Well, here's some news that's been lighting up food and sports blogs alike. Last Friday, McCain Foods USA, Inc., manufacturers of Roundy’s Brand Frozen Southern Style Hash Browns and Harris Teeter Brand Frozen Southern Style Hash Browns, issued a voluntary recall for both products.
Their justification? The products, they feared, may have been laced accidentally with “extraneous golf ball materials” that were harvested alongside the potatoes, posing quite a few risks to consumers, from choking hazards to potential mouth lacerations.
First, the specifics: the Roundy’s hash browns were sold in Marianos, Metro Market, and Pick ‘n Save supermarkets in Illinois and Wisconsin. The Harris Teeter hash browns were sold, meanwhile, in the Carolinas, Delaware, the District of Columbia, Florida, Georgia, Maryland, and Virginia (both the FDA and McCain's declined to specify which supermarkets, exactly, this variety was sold in). All affected products were distributed after January 19 of this year, and they have a production code date of B170119 stamped on them.
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McCain stressed that there were no specific incident reports that prompted this recall. (Thank God!) The FDA is advising anyone who’s bought these products to throw them out or return them.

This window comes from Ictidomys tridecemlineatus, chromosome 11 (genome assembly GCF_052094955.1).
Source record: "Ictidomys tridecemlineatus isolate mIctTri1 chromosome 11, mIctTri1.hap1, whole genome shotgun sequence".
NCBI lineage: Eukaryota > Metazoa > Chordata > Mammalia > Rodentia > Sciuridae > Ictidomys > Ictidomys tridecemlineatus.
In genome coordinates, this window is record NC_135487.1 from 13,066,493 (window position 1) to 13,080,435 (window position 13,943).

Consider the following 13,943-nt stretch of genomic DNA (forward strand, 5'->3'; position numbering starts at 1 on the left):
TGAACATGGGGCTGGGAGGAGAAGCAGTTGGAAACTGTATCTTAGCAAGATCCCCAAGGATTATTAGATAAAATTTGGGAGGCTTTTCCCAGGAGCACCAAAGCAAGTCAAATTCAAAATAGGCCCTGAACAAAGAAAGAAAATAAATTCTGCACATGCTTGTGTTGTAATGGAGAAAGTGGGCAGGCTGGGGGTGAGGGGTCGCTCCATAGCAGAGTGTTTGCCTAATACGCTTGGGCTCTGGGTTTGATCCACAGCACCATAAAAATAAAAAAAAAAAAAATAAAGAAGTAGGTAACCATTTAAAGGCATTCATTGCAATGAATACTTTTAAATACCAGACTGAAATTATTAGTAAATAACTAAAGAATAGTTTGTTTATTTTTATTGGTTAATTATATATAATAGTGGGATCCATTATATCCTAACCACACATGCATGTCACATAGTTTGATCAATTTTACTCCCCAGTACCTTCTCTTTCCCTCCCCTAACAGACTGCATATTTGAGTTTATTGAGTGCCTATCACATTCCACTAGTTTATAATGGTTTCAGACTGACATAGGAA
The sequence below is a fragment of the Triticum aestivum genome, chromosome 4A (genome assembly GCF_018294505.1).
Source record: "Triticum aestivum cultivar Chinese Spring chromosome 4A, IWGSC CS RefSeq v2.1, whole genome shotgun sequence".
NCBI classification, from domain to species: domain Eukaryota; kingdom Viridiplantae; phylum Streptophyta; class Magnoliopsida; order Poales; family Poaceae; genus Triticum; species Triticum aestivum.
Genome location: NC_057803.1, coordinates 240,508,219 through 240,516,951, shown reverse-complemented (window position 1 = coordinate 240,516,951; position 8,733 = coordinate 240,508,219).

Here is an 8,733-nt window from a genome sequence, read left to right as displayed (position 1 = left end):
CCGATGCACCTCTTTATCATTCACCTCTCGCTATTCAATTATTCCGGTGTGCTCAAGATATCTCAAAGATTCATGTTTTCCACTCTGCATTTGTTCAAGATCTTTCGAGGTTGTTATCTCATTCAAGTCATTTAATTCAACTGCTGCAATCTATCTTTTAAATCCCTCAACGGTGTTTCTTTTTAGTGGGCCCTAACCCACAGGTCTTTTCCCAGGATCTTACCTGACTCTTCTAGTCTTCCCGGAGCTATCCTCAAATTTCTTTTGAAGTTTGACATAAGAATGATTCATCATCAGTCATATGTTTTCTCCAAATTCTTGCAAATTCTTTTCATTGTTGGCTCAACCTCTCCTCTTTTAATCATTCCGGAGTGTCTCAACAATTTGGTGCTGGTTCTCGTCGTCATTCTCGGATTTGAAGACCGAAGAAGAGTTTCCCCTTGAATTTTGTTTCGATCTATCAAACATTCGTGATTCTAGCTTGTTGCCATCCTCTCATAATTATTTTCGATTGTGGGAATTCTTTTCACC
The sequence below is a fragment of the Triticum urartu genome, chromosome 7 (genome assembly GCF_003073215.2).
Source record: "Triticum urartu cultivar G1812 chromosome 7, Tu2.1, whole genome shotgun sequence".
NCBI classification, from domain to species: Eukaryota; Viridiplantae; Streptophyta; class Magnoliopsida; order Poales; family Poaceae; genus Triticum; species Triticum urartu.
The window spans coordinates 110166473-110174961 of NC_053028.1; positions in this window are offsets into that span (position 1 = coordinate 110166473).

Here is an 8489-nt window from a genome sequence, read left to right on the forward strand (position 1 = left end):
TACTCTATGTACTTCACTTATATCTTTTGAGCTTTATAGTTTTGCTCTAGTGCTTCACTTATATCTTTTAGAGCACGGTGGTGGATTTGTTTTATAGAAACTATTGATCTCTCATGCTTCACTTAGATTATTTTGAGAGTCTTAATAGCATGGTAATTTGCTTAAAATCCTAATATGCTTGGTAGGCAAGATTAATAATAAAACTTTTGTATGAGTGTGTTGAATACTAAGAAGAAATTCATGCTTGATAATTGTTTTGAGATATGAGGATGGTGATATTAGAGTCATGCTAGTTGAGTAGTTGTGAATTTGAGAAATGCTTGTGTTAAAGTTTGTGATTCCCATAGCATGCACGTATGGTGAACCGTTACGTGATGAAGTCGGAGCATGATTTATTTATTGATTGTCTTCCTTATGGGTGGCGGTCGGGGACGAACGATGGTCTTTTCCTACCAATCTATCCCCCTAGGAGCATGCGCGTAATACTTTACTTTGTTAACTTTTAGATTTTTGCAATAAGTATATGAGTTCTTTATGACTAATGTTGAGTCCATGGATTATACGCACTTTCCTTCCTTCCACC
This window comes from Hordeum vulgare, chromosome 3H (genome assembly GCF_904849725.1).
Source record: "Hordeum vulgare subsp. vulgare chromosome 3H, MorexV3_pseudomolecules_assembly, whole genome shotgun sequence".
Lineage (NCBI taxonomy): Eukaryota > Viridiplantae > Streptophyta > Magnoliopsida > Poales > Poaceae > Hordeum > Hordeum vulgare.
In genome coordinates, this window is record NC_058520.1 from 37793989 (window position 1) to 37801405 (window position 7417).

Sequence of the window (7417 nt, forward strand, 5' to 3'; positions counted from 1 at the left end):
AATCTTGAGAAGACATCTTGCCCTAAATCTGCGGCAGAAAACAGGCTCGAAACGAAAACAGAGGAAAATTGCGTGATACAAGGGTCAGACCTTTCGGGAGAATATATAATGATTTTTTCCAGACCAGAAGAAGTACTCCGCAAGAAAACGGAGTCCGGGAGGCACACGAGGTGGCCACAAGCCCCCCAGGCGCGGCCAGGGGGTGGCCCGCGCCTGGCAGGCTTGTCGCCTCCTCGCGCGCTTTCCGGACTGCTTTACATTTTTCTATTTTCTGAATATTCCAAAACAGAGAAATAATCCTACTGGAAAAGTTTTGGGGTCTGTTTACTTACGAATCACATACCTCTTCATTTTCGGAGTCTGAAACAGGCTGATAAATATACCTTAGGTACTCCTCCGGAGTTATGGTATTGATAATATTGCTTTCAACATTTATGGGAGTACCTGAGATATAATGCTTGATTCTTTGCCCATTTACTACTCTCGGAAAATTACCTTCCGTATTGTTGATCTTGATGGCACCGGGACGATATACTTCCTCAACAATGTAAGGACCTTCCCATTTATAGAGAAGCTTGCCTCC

Folks, there’s no way around it: This is the most bizarre news I’ve come across in quite some time, certainly in the realm of food recalls. No other recall in recent memory, from salmonella in Jalapeño chips to listeria in raw milk cheese, has involved chopped remnants of what you’d find on a putting green. All the more reason to make hash browns on your own, I guess.
What's the most bizarre food recall you remember? Let us know in the comments.
Mayukh Sen is a James Beard Award-winning food and culture writer in New York. His writing has appeared in the New York Times, the New Yorker, Bon Appetit, and elsewhere. He won a 2018 James Beard Award in Journalism for his profile of Princess Pamela published on Food52.